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Im trying to store the most recent 45 color frames from a kinect. My idea was that I could take the colorPixel array used by the kinect to store the pixel data in byte form, and save that into a jagged array I called Frames. The code below is what the event handler of a standard color viewer for the kinect would look like `

//These are global parameter
next index = 0;
byte[45][] Frames;
byte nextIndex = 0; 

//This is the event handler within the code for a typical color viewer  
void sensor_ColorFrameReady(object sender, ColorImageFrameReadyEventArgs e)
    {
        //Opens the color frame sent from the event handler and declares it
        //as 'colorFrame'.
        using (ColorImageFrame colorFrame = e.OpenColorImageFrame())
        {
            /*Check to see if colorFrame is null. It will be null if this frame cannot
            be processed before the event handler registers another frame. This
            results in the null frame being dropped as there is no method for 
            colorFrame == null.*/
            if (colorFrame != null)
            {            
                //Copies a frame of data to 'colorPixels'.
                colorFrame.CopyPixelDataTo(colorPixels);

                //Assigns colorPixels to the array Frames. Also, this will only store
                //the 45 most recent Frames
                Frames[nextIndex] = colorPixels;              
                nextIndex++;
                if (nextIndex == 45)
                {
                    nextIndex = 0;
                }               
                /*Updates the pixels in the specified region of the bitmap. Parameteres:
                Int32Rect- Describes the width, height, and location of an integer rectangle
                   XAML value for X coordinate of top left corner
                   XAML value for Y coordinate of top left corner
                   Width of the rectangle
                   Heigth of the rectangle
                Pixels- the pixel array used to update the bitmap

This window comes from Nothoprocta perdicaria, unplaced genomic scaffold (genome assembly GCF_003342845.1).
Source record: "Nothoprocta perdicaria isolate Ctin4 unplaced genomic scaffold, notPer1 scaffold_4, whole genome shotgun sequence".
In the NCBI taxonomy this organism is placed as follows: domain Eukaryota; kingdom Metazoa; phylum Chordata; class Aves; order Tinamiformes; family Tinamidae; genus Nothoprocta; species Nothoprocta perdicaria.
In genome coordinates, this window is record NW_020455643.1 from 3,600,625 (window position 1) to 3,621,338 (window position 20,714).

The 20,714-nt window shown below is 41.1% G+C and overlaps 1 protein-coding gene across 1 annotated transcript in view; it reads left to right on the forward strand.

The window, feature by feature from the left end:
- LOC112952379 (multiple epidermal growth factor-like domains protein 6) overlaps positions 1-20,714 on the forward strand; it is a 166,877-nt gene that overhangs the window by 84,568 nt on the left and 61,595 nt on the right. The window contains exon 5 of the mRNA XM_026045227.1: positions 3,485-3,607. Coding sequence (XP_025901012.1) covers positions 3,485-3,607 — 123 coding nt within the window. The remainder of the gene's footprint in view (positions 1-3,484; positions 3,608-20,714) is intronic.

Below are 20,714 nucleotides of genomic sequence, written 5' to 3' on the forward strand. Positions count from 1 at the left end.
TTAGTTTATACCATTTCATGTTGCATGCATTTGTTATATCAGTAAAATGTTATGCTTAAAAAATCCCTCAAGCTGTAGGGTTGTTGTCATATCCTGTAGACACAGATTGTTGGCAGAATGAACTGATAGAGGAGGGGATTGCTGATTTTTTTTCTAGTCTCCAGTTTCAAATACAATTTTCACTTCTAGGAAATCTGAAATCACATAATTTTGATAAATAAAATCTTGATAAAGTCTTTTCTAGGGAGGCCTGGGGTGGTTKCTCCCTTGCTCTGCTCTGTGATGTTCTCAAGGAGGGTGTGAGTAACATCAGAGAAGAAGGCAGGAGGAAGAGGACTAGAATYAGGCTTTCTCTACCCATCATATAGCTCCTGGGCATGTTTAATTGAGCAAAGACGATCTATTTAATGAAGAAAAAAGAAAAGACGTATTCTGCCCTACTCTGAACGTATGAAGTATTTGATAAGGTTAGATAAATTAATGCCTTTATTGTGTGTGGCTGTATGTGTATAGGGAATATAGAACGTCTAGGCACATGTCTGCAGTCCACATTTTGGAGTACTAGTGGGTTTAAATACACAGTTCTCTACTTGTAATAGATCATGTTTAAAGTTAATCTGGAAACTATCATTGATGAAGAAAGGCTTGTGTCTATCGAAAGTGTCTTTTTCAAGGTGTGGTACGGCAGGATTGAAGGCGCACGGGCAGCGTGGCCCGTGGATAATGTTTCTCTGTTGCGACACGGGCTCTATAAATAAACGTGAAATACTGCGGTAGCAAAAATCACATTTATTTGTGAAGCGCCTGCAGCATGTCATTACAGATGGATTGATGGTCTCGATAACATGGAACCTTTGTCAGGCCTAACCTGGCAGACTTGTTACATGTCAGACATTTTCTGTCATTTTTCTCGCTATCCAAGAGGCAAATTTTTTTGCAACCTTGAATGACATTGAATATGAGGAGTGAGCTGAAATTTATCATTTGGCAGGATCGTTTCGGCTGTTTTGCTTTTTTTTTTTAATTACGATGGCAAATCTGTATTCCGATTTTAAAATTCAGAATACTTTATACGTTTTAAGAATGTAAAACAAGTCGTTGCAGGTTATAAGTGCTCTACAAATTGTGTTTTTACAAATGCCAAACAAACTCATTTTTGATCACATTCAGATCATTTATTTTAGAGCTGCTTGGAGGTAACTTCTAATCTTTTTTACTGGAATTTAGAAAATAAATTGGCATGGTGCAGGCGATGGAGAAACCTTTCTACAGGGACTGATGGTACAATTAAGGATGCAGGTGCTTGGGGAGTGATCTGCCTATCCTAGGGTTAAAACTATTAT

Stride- the stride of the update region in pixels
                Offset- the input buffer offset */
                colorBitmap.WritePixels(
                   new Int32Rect(0, 0, colorBitmap.PixelWidth, colorBitmap.PixelHeight),
                   colorPixels,
                   colorBitmap.PixelWidth * sizeof(int),
                   0);
             }
        }
    }`

The issue with that code is that when it is run, it assigns the current array being processed (colorPixels) to every element of the Frames array. So the first array colorPixels from the first frame is stored as Frames[0], however when the event handler fires again and the second array of colorPixels is ready, Frames[0] and Frames[1] both are reassigned as the colorPixel array for frame 2. Thanks!

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1 Answer 1

You have only one byte buffer and assign a reference to that single byte buffer to several array elements.

I would recommend to use a list of byte buffers instead of a multi-dimensional array. That would be easier to read.

First: Remove the definition of your byte buffer colorPixels and replace it with

const int frameCount = 45;    
List<byte[]> frames;

Second: You have to initialize your buffers. Somewhere in your code you initialize your byte buffer with somthing like

this.colorPixels = new byte[this.sensor.ColorStream.FramePixelDataLength];

Initialize your byte buffers instead with something like:

frames = new List<byte[]>(frameCount);
for (int i = 0; i < frameCount; i++)
{
   frames.Add(new byte[this.sensor.ColorStream.FramePixelDataLength]);
}

Third: Use the buffers in your eventhandler.

byte[] colorPixels = frames[nextIndex];
if (++nextIndex >= frameCount)
{
   nextIndex = 0;
}

colorFrame.CopyPixelDataTo(colorPixels);
colorBitmap.WritePixels(...
share|improve this answer
    
Note you can use Lists with defined capacities –  Outlaw Lemur Mar 8 '14 at 16:23

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